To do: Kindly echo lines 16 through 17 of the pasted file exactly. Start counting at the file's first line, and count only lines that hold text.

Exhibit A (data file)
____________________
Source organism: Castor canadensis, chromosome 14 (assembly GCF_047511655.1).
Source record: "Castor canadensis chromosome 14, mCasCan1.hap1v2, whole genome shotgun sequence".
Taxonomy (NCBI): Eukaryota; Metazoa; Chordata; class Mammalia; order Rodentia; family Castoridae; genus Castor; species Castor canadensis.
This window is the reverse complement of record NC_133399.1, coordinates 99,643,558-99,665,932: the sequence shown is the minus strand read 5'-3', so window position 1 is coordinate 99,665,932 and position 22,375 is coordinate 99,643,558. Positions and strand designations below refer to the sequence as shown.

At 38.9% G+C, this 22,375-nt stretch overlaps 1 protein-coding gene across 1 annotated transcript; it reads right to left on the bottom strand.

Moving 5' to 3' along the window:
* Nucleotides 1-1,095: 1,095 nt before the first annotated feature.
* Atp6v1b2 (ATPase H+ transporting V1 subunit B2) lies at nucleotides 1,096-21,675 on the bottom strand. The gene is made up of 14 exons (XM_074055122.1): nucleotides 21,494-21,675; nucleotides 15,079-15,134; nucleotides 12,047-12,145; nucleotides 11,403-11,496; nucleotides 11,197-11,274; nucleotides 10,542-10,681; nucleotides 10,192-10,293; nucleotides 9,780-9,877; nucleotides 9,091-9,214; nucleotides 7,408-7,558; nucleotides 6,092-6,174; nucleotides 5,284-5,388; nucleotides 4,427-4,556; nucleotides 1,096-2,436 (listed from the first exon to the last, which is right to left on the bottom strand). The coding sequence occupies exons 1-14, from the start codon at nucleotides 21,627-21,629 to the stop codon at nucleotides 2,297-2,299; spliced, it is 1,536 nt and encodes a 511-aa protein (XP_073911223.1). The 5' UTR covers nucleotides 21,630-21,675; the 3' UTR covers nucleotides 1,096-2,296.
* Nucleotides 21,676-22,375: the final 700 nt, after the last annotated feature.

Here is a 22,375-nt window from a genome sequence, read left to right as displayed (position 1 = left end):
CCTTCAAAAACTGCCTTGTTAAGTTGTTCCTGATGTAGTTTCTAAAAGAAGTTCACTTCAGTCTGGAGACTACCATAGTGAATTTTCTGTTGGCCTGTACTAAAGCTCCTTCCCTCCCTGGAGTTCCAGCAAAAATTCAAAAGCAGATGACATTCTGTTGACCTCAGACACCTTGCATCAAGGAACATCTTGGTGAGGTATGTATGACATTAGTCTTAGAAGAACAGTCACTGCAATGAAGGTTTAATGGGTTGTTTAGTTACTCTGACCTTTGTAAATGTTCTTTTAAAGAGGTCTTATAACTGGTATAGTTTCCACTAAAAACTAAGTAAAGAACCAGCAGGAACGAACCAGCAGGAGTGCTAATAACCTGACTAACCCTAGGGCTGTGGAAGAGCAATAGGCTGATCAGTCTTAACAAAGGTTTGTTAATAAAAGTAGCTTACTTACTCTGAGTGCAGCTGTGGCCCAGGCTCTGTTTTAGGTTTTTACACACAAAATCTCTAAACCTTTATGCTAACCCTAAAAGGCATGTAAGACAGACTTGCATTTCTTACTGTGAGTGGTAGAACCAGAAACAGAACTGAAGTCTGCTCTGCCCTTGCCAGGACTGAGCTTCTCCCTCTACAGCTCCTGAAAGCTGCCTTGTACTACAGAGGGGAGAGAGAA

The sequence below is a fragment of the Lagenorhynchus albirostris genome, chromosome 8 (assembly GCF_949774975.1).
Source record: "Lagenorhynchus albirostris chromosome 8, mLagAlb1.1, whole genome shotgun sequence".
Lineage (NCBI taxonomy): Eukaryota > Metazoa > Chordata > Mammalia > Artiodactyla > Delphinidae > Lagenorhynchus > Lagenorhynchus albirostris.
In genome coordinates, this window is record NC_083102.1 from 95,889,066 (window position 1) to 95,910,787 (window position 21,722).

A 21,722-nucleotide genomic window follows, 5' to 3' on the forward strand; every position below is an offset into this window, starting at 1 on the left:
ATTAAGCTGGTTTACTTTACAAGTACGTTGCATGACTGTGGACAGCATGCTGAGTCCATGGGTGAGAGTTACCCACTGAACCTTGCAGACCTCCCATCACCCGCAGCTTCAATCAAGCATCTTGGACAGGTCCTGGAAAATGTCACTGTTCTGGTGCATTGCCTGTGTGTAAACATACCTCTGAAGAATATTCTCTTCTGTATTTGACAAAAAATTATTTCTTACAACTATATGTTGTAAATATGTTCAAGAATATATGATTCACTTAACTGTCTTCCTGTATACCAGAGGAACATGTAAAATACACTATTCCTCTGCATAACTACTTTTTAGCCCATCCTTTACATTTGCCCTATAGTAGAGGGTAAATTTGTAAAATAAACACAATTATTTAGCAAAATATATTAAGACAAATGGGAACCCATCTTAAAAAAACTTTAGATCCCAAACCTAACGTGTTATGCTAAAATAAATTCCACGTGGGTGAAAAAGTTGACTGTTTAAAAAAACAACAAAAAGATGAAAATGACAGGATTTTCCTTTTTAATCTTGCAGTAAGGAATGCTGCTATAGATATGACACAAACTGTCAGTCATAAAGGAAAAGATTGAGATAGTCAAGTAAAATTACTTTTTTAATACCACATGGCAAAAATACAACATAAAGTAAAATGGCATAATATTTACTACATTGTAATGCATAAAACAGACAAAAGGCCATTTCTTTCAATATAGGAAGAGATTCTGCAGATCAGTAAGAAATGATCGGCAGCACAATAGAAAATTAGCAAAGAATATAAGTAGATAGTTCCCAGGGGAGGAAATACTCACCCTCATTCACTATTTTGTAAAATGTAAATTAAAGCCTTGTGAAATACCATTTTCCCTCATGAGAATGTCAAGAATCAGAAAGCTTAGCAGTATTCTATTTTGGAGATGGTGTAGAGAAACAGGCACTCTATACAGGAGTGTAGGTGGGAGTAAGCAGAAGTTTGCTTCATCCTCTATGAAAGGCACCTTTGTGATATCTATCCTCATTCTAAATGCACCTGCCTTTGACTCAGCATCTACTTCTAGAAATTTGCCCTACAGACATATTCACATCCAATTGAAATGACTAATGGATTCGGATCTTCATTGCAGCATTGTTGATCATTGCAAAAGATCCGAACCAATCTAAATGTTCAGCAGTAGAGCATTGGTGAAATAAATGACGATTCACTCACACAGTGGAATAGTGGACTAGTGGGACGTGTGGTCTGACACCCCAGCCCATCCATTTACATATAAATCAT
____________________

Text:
A 21,722-nucleotide genomic window follows, 5' to 3' on the forward strand; every position below is an offset into this window, starting at 1 on the left:
ATTAAGCTGGTTTACTTTACAAGTACGTTGCATGACTGTGGACAGCATGCTGAGTCCATGGGTGAGAGTTACCCACTGAACCTTGCAGACCTCCCATCACCCGCAGCTTCAATCAAGCATCTTGGACAGGTCCTGGAAAATGTCACTGTTCTGGTGCATTGCCTGTGTGTAAACATACCTCTGAAGAATATTCTCTTCTGTATTTGACAAAAAATTATTTCTTACAACTATATGTTGTAAATATGTTCAAGAATATATGATTCACTTAACTGTCTTCCTGTATACCAGAGGAACATGTAAAATACACTATTCCTCTGCATAACTACTTTTTAGCCCATCCTTTACATTTGCCCTATAGTAGAGGGTAAATTTGTAAAATAAACACAATTATTTAGCAAAATATATTAAGACAAATGGGAACCCATCTTAAAAAAACTTTAGATCCCAAACCTAACGTGTTATGCTAAAATAAATTCCACGTGGGTGAAAAAGTTGACTGTTTAAAAAAACAACAAAAAGATGAAAATGACAGGATTTTCCTTTTTAATCTTGCAGTAAGGAATGCTGCTATAGATATGACACAAACTGTCAGTCATAAAGGAAAAGATTGAGATAGTCAAGTAAAATTACTTTTTTAATACCACATGGCAAAAATACAACATAAAGTAAAATGGCATAATATTTACTACATTGTAATGCATAAAACAGACAAAAGGCCATTTCTTTCAATATAGGAAGAGATTCTGCAGATCAGTAAGAAATGATCGGCAGCACAATAGAAAATTAGCAAAGAATATAAGTAGATAGTTCCCAGGGGAGGAAATACTCACCCTCATTCACTATTTTGTAAAATGTAAATTAAAGCCTTGTGAAATACCATTTTCCCTCATGAGAATGTCAAGAATCAGAAAGCTTAGCAGTATTCTATTTTGGAGATGGTGTAGAGAAACAGGCACTCTATACAGGAGTGTAGGTGGGAGTAAGCAGAAGTTTGCTTCATCCTCTATGAAAGGCACCTTTGTGATATCTATCCTCATTCTAAATGCACCTGCCTTTGACTCAGCATCTACTTCTAGAAATTTGCCCTACAGACATATTCACATCCAATTGAAATGACTAATGGATTCGGATCTTCATTGCAGCATTGTTGATCATTGCAAAAGATCCGAACCAATCTAAATGTTCAGCAGTAGAGCATTGGTGAAATAAATGACGATTCACTCACACAGTGGAATAGTGGACTAGTGGGACGTGTGGTCTGACACCCCAGCCCATCCATTTACATATAAATCAT